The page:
The integrated Translational Health Research Institute of Virginia, iTHRIV, won a $23 million National Institutes of Health grant to collaborate on ways to bring promising lab experiments into clinical practices. iTHRIV was formed by the University of Virginia, Virginia Tech, Carilion Clinic and Inova Health Systems. Principal investigators are, from left, Dr. Karen Johnston of UVa, Dr. John Niederhuber of Inova, Dr. Warren Bickel of Virginia Tech Carilion and Donald Brown of UVa.

The National Institutes of Health awarded $23 million to a Virginia partnership that includes the state’s top rival universities to jointly advance the pace of bringing medical discoveries out of the lab and into physician practices.

The NIH Clinical and Translational Science Award requires researchers and clinicians at academic health centers to collaborate rather than compete, and will open up possibilities for Virginia scientists and physicians to participate in national projects at top institutions.

“It’s really an elite program of the most elite translational research programs across the country. So we are absolutely thrilled to be identified as one of those sites,” said Dr. Karen Johnston, a UVa neurologist who is one of the principal investigators. “One of the things that makes our program so exciting is that it’s such a collaborative effort across the state.”

Virginia Tech and the University of Virginia teamed up with Carilion Clinic and Inova Health System to form the integrated Translational Health Research Institute of Virginia, or iTHRIV, which was awarded a five-year grant. The Center for Open Science and UVa’s licensing and venture groups are also part of iTHRIV.

Michael Friedlander, Tech’s vice president for health sciences, said the NIH began giving this type of grant to well-established academic health centers about a decade ago in order to shorten the time from making discoveries in research labs to treating patients.

The grant requires that young medical doctors be trained in scientific research and that new scientists be cross-trained in translating lab work into clinics. The partners will also share their data and that of patients, and develop tools to better interpret and use data. And they will engage patients and the communities to improve individual and population health.

Friedlander said Tech and UVa began a few years ago exploring a partnership with Inova and Carilion in order to win a grant that they otherwise would not have earned.

“These are very prestigious awards. It’s really a big deal to get one of these,” he said. “It’s kind of approval that you have hit the big leagues in the academic health centers for clinical and translational research. You are at the table with the top leadership in the country.”

UVa failed in past attempts to become part of the program as a single institution. Johnston said the collaboration makes it exciting.

“We have all these different perspectives, different expertise, public, private, academic, nonacademic teams all coming together, and we think it’s going to give us the most opportunity to develop innovative research programs and translate that to improving the health of the commonwealth,” she said.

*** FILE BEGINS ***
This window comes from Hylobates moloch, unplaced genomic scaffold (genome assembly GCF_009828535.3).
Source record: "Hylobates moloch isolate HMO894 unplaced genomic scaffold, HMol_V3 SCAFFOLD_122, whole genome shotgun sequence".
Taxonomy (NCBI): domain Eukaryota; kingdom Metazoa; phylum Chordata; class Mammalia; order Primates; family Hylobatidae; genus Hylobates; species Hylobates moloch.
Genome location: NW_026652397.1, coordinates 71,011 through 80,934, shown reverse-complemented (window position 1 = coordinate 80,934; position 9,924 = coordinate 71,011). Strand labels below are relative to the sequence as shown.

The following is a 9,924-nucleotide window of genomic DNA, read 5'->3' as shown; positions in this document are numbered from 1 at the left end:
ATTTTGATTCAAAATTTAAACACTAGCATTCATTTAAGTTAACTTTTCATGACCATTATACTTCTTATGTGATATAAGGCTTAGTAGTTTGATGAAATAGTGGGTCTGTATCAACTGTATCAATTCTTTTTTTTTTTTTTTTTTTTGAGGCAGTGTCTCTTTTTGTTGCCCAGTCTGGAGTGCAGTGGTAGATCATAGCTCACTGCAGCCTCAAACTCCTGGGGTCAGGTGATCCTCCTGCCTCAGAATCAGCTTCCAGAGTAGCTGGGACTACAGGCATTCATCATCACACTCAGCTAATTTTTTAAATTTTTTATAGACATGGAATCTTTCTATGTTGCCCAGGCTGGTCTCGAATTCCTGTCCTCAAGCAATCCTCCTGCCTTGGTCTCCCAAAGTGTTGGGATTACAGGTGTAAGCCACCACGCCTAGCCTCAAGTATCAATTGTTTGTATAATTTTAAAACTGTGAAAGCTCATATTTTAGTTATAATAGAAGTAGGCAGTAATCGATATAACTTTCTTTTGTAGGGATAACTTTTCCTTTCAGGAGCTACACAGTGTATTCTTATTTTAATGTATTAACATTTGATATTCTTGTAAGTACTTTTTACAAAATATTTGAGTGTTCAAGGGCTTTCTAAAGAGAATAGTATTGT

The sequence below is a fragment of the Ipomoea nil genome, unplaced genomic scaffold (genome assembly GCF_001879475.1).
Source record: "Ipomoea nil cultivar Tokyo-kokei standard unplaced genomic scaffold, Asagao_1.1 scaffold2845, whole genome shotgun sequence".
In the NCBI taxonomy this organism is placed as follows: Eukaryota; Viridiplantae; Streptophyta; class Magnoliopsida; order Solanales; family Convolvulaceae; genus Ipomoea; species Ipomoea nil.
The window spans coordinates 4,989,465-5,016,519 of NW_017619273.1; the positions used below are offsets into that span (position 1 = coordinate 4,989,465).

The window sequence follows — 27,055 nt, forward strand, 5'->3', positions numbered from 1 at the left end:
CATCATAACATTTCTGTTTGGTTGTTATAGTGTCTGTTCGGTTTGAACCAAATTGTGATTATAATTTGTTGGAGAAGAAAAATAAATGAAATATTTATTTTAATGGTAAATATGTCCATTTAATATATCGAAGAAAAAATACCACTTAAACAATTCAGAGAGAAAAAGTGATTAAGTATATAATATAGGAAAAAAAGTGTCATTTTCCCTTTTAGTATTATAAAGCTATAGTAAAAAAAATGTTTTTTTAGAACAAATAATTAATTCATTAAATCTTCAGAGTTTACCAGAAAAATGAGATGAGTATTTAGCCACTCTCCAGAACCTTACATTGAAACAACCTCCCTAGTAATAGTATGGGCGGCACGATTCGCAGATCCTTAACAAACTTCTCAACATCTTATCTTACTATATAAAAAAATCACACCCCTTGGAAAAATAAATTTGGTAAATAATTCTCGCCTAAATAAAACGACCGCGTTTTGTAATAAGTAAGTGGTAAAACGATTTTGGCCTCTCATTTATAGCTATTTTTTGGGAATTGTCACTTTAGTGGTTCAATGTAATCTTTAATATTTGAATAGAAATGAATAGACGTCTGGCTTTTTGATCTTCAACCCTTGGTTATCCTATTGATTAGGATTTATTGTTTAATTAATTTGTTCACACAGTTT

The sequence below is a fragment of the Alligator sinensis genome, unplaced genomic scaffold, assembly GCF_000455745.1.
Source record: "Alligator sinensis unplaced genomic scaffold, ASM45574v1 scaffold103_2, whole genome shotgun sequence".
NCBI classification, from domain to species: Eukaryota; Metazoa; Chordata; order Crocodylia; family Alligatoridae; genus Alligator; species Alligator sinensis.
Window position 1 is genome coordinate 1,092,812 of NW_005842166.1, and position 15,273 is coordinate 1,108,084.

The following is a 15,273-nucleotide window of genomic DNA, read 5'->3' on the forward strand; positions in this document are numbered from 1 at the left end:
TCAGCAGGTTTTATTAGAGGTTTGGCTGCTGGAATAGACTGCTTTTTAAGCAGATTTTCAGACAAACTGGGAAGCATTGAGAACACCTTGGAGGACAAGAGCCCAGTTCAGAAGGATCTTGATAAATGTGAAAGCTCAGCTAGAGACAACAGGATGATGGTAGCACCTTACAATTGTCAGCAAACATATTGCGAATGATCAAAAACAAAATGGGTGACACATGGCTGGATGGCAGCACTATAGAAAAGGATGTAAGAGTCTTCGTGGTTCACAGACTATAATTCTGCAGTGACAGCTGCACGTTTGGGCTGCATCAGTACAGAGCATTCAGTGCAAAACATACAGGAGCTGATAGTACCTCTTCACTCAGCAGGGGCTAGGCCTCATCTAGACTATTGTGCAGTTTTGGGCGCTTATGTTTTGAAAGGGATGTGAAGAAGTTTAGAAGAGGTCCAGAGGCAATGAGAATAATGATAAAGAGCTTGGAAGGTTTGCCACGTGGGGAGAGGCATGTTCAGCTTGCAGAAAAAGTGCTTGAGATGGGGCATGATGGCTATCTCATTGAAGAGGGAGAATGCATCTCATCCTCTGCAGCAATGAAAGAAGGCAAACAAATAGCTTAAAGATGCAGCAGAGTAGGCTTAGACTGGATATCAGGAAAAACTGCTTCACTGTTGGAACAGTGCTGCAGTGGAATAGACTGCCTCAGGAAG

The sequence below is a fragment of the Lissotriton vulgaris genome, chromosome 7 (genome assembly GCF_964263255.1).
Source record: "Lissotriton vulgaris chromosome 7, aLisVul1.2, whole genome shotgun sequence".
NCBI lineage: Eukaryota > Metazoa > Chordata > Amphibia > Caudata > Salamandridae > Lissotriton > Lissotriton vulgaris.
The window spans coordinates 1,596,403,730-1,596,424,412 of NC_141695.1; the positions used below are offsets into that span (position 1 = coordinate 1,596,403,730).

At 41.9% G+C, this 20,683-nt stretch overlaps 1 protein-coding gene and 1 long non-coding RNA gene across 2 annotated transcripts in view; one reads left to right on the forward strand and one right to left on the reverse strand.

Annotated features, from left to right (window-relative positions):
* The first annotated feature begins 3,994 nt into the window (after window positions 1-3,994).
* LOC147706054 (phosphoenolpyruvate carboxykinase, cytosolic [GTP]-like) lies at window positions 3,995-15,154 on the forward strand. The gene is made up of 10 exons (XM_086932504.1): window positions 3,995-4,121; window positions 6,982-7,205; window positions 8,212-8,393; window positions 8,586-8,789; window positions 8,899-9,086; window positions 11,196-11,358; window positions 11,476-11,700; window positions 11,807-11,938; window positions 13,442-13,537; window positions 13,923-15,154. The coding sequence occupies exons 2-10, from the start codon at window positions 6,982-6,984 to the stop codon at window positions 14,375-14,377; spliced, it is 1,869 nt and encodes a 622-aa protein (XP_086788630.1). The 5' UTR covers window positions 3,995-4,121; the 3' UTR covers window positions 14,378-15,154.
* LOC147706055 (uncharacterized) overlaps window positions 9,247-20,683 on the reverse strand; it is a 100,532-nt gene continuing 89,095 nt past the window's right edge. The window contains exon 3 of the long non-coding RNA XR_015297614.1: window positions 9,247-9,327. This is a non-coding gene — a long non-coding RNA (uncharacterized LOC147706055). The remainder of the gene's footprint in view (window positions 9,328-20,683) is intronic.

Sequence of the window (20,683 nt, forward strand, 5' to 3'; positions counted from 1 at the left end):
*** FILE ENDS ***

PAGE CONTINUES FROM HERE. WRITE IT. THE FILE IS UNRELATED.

Friedlander said unlike other NIH grants that are awarded to individual researchers, this grant goes to the institutions with NIH as a partner, and provides the framework to share information and best practices with leadership the other 60 academic health centers that have similar grants.

For Virginia Tech and Carilion, which formed an academic health center just a decade ago, gaining access to these types of partners is huge, he said.

“It really says a lot about how far we’ve come in a short time. It’s important for us for the path forward for this academic health center,” Friedlander said.

The grant is not disease-specific.

“These resources will go toward all types of diseases and conditions that are ready to translate into improving the human health condition,” Johnston said. “One of the benefits of being part of this network is it opens the door for us to have additional opportunities to participate in research program that are only open to the folks who are in the network.”

She said they are hoping to join in projects around rural and community health and the opioid crisis.

The collaboration will give the partners access to patient data that is stripped of identifying information from Carilion, Inova and UVa.

“When you add all of us together across the state we cover about 60 percent of the lives in Virginia. So we are thinking there are probably clues as to how to maximize the health of the people in Virginia that we would be able to identify if we all put our heads together and work together,” Johnston said.

The Virginia Tech Carilion Academic Health Center includes Carilion Clinic, Tech’s VTC School of Medicine and the Fralin Biomedical Research Institute. The research institute is undergoing an expansion and will bring to Roanoke the Virginia-Maryland College of Veterinary Medicine's oncology clinical trials.

One of the steps to bringing promising discoveries out of the lab and to humans is through clinical trials on animals with similar diseases. For example, some breeds of dogs develop similar types of deadly brain tumors as humans, glioblastomas, that are studied at the research institute.

As trials move forward, they expand from single sites to multiple sites, and one of the NIH grant's goals is to remove roadblocks in conducting multi-site trials by having the academic centers devise new ways of collaborating.

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